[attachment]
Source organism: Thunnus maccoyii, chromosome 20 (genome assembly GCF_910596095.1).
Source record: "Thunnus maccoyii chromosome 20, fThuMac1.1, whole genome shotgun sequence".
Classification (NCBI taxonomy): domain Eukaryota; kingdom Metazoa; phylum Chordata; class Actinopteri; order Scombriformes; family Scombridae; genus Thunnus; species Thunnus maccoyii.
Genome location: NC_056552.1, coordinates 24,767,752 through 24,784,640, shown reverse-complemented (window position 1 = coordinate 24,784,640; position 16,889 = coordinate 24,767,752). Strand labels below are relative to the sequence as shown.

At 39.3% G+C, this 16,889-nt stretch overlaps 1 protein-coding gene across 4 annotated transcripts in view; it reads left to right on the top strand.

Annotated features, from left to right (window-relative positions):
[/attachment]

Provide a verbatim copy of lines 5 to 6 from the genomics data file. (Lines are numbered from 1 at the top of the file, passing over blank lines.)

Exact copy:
At 39.3% G+C, this 16,889-nt stretch overlaps 1 protein-coding gene across 4 annotated transcripts in view; it reads left to right on the top strand.

Annotated features, from left to right (window-relative positions):